Saturday, February 28, 2009

Asides - Film Fun

This time out we take a look at Film Fun, a magazine sought by collectors for the cover art more so than for the content. Film Fun first appeared in July, 1915 and saw its last issue in September, 1942, when it became a victim of Postmaster General Frank C. Walker's campaign against 'salacious' material. He must be spinning in his grave today.

At the outset Film Fun covered comedic films and actually had comedians on the covers. But by the early twenties, the publishers and editors realized putting a provocative image of a scantily clad, dare I say alluring lass, would sell more magazines. The contents also saw a shift from featured comedians to the inclusion of actresses and starlets posed especially for the magazine, or stills from the "racier" moments of a particular film.

Their smartest move took place in 1923 when the artist and illustrator Enoch Bolles (1883-1976) was made the exclusive cover artist, a position he held until the magazine ceased publication. The Bolles' covers make Film Fun a collectible today. A prolific artist and illustrator, in addition to his 200 covers for Film Fun, Bolles painted at least 300 more covers for the so-called "spicy" pulps, including Breezy Stories, Pep, and New York Nights. None of this work was signed and most of it remains unattributed. Take a trip over to the very informative Enoch Bolles blog to view his work and learn more about his career.

Film Fun, due to its popularity, is one of the more expensive film magazine collectibles, so we don't have too many, but here are 4 issues featuring Bolles covers and typical inside spreads. Have fun and remember to click on the images for a larger view.

Film Fun - April 1931

Film Fun - January, 1932

Film Fun - October 1934

Film Fun - June 1935

Sunday, February 22, 2009

Dorothy Seastrom

Dorothy Seastrom, born March 16, 1903 was erroneously reported as hailing from Norway, but in reality was a Texan from Dallas. A beauty contest winner at an early age, Dorothy's film career began in 1923 in The Call of the Canyon. After a few comedy shorts, she signed a five year contract with First National in 1925. As an aside, like many First National stars, she had an anti-fat clause written into her contract. The studio stipulated a top limit of 140 pounds, Dorothy weighed in at 117.

For First National, Dorothy appeared (uncredited) in The Perfect Flapper with Colleen Moore and Classified with Corinne Griffith. She barely avoided a potentially disfiguring accident during the filming of her first credited role for National, We Moderns (1925). A shower of sparks from a short-circuited light fell upon her hair and shoulders. A quick thinking assistant director grabbed a table cloth from a prop table and covered the actress' head. She made a full recovery from the burns she sustained, but unfortunately, much more dire circumstances soon followed.

In the fall of 1925, Dorothy, only twenty-two, was diagnosed with tuberculosis, "the white plague". She went to a sanatorium in California for several months, while First National, who had high hopes for her, graciously agreed to hold the starting date of her contract. In early 1926 she seem to be getting better and returned to the screen to make It Must Be Love (1926), her final appearance after only eight films. All of her appearances are believed lost.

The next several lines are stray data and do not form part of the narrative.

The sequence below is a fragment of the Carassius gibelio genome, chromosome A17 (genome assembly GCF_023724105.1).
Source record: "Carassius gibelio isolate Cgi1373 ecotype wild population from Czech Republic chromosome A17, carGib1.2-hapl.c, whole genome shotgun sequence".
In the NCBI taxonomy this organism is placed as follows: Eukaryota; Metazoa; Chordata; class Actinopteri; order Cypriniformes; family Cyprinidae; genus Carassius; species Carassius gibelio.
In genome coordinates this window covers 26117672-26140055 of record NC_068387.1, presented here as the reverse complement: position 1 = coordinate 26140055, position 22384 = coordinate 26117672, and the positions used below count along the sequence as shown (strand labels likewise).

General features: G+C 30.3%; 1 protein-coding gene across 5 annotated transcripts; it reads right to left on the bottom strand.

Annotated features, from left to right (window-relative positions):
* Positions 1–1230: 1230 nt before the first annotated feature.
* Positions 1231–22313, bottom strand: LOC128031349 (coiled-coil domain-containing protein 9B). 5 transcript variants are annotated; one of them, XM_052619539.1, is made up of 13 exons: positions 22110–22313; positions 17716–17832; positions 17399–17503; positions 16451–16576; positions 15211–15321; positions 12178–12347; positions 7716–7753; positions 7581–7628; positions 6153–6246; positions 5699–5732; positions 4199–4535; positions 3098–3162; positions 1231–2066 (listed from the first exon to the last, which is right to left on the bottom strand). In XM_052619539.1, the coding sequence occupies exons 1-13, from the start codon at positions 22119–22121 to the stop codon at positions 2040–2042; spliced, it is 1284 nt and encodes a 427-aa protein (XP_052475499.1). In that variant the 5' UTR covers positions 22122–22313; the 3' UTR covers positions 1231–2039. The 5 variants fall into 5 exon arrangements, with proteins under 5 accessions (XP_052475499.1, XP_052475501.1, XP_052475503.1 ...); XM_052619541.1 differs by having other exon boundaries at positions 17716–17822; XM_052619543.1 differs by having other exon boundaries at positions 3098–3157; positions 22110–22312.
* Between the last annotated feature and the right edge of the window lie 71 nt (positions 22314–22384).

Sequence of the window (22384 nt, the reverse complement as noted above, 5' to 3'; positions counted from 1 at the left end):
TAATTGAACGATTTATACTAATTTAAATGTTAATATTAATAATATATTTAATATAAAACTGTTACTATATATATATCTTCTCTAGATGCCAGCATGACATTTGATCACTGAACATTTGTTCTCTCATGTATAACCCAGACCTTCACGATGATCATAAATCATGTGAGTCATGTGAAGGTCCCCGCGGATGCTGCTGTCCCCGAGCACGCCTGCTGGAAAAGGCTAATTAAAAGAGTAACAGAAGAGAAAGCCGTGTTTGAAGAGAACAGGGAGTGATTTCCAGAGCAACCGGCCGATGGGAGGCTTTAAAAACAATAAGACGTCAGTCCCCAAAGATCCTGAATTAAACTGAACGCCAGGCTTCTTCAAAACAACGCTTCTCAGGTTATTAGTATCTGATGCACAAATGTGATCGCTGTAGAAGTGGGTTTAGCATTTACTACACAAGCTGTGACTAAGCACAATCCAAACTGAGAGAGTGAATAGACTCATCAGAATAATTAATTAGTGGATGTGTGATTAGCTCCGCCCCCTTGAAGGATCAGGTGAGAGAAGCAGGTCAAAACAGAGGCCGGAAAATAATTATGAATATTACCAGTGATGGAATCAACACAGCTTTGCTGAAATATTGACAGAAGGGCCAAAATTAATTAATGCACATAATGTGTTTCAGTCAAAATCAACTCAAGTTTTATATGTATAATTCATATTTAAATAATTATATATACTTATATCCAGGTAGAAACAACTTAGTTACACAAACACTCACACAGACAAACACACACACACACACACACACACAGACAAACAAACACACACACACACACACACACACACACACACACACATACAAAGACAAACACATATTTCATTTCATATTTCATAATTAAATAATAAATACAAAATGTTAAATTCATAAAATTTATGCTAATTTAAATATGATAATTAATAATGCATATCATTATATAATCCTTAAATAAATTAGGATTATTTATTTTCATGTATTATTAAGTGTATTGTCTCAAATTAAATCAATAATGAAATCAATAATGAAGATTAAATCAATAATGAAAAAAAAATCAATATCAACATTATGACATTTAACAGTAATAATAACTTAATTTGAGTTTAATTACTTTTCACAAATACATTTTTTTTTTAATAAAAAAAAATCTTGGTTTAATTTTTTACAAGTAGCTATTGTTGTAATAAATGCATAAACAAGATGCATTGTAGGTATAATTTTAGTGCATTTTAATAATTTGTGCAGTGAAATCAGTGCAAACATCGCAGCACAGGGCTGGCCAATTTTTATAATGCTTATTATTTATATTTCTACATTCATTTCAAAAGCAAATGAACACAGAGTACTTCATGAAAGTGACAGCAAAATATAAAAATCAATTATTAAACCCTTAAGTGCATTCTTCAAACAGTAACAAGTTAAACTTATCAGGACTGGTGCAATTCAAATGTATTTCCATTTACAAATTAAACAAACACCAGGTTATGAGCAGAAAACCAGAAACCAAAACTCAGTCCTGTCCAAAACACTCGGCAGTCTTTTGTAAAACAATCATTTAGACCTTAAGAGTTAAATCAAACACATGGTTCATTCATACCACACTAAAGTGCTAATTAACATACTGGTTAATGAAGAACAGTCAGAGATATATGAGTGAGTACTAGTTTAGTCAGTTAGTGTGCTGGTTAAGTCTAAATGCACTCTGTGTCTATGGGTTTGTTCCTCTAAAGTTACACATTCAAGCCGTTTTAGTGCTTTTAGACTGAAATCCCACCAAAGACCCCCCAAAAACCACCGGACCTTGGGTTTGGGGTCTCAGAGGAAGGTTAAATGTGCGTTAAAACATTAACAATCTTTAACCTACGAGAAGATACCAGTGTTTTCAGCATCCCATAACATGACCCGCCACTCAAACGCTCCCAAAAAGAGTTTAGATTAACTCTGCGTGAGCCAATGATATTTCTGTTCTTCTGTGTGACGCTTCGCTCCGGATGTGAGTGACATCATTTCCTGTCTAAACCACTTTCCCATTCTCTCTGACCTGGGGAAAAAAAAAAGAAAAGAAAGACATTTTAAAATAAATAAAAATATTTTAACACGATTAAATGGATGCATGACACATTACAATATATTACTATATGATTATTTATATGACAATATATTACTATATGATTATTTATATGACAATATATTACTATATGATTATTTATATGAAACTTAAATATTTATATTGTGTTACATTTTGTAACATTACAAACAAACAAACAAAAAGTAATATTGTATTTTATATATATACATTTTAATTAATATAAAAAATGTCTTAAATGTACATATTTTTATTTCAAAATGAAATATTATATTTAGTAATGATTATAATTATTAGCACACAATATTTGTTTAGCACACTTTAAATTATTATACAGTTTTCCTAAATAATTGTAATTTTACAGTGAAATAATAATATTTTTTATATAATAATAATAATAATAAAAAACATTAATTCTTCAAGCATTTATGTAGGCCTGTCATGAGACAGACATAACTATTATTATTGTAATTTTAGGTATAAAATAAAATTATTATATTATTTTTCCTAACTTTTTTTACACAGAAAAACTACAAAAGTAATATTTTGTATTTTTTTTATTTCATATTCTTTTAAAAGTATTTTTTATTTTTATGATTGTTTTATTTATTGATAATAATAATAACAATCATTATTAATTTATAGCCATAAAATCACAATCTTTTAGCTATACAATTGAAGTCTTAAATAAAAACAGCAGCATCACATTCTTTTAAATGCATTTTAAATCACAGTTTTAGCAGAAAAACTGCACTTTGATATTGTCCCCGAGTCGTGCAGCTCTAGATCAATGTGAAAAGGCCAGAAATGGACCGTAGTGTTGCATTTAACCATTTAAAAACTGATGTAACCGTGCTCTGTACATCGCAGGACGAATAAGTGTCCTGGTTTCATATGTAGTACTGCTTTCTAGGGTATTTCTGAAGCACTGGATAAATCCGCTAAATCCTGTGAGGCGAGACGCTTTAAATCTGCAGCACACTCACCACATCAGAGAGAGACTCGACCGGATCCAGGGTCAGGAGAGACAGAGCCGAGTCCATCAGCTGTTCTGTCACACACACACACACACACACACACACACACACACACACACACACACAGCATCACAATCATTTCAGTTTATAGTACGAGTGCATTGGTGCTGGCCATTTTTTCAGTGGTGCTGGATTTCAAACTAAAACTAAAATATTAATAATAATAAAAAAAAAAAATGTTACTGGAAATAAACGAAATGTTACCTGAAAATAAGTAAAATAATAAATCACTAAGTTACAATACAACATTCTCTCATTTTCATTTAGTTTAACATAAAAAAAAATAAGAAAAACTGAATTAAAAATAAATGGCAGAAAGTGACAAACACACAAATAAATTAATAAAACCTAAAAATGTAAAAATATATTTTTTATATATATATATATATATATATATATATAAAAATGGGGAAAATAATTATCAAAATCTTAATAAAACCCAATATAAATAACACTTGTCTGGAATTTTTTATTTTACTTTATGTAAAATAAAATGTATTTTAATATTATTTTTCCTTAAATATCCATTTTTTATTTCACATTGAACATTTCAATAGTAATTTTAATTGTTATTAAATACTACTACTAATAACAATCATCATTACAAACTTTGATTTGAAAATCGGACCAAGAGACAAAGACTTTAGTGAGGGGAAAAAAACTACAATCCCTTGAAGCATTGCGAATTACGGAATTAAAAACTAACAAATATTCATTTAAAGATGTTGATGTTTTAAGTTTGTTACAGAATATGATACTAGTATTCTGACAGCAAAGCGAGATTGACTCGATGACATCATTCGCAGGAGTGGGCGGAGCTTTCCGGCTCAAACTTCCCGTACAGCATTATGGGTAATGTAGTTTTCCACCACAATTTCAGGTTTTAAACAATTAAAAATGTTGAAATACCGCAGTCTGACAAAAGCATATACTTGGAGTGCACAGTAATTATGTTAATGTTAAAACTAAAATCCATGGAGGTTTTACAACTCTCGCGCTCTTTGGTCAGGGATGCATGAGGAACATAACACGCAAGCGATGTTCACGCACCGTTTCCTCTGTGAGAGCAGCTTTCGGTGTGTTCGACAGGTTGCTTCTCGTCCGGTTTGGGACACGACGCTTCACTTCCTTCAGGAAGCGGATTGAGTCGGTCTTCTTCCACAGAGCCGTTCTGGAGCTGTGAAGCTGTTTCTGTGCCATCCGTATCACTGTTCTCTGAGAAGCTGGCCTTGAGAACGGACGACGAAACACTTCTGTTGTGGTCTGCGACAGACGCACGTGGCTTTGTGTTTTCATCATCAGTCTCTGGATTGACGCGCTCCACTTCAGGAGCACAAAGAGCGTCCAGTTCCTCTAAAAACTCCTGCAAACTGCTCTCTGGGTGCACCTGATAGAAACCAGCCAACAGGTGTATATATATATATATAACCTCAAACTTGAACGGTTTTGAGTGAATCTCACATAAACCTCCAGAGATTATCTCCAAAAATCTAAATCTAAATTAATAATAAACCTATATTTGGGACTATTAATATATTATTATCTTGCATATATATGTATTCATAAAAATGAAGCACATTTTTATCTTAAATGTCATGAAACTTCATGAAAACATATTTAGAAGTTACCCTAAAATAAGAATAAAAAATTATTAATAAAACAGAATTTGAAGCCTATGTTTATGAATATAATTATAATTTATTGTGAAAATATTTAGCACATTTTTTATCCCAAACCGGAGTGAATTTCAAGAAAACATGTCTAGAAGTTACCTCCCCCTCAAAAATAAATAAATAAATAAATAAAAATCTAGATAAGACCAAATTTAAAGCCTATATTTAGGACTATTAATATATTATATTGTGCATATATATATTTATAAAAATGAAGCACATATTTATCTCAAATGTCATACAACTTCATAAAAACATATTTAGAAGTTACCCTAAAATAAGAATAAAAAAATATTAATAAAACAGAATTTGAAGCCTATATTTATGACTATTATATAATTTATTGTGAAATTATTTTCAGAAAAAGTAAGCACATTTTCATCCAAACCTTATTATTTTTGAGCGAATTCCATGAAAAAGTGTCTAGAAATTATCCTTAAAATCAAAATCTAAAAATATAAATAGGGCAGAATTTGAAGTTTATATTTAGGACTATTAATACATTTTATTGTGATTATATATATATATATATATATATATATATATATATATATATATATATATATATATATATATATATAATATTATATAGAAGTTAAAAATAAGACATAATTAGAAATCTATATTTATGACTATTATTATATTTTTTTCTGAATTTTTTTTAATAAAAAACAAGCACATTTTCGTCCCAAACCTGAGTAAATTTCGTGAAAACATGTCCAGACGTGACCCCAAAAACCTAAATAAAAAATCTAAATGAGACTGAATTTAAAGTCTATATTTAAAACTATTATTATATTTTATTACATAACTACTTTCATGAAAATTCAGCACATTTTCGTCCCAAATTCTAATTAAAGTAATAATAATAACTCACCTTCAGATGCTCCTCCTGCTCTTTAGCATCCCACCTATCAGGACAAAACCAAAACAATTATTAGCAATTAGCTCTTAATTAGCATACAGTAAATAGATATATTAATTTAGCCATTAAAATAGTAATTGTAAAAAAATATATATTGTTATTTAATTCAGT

Dorothy died of tuberculosis in Dallas in 1930.

The next three images are from Motion Picture Classic, the Feburary 1926 edition. They were featured in the article "The Girl Who Smiles". The sub-head reads "Dorothy Seastrom was on the threshold of success, now she is fighting for her life in the hills above Hollywood."

Venus of the Snows was a nod to her erroneous Norway heritage.

Dorothy Seastrom - What do you think - Allure?

Sunday, February 15, 2009

Asides - Costume Design

With a nod to NYC's Fashion Week - Feb 13-20, and the touting of the hottest fashion designer's fall 2009 wardrobes, I thought it would be fun to look at some of the costume designers of the twenties and thirties. Unlike fashion designers, who have a free hand in expressing their creativity within the bounds of showing a profit, costume designers must work through the dictates of script, period, and who will actually be wearing their designs.

Click on the images for a larger view.

Monsieur Beaucaire (1924)

Costume Designers: Natacha Rambova (married to Valentino) and George Barbier

The costumes as worn by Lois Wilson and Rudolph Valentino

The Mystic (1925)

Costume Designer: Erté

The costume as worn by Aileen Pringle

Madam Satan (1930)

Costume Designer: Adrian

The costume as worn by Kay Johnson

Cleopatra (1934)

Costume Designer: Travis Banton

The costume as worn by Claudette Colbert

The Great Ziegfeld (1936)

Costume Designer: Adrian
Costumes worn by the Ziegfeld Girls

Saturday, February 07, 2009

Greta Garbo - Fifth of 5 Postings

Our fifth and final post in this series will contain only one quote from Garbo, and we will let the images speak for themselves.
Click on the images for a larger view.

When asked in her later years by a fan if she is Greta Garbo, she replied, "I was Greta Garbo."

A note here: The 25 postcards shown in this series represent less than half the Greta Garbo cards produced.

These next two images are from the book "The Man Who Shot Garbo - The Hollywood Photographs of Clarence Sinclair Bull.", released by Simon and Schuster in 1989. There are over 180 photographs of the major stars of the twenties, thirties and forties (Bull was the head of MGM's stills department for nearly forty years). If you are a fan of the era, or of just good portrait photography, I recommend you locate a copy for yourself. I got mine from Alibris at a very good price.

Publicity still for Anna Christie (1929)

Publicity still for The Kiss (1929)

Greta Garbo - What do you think - Allure?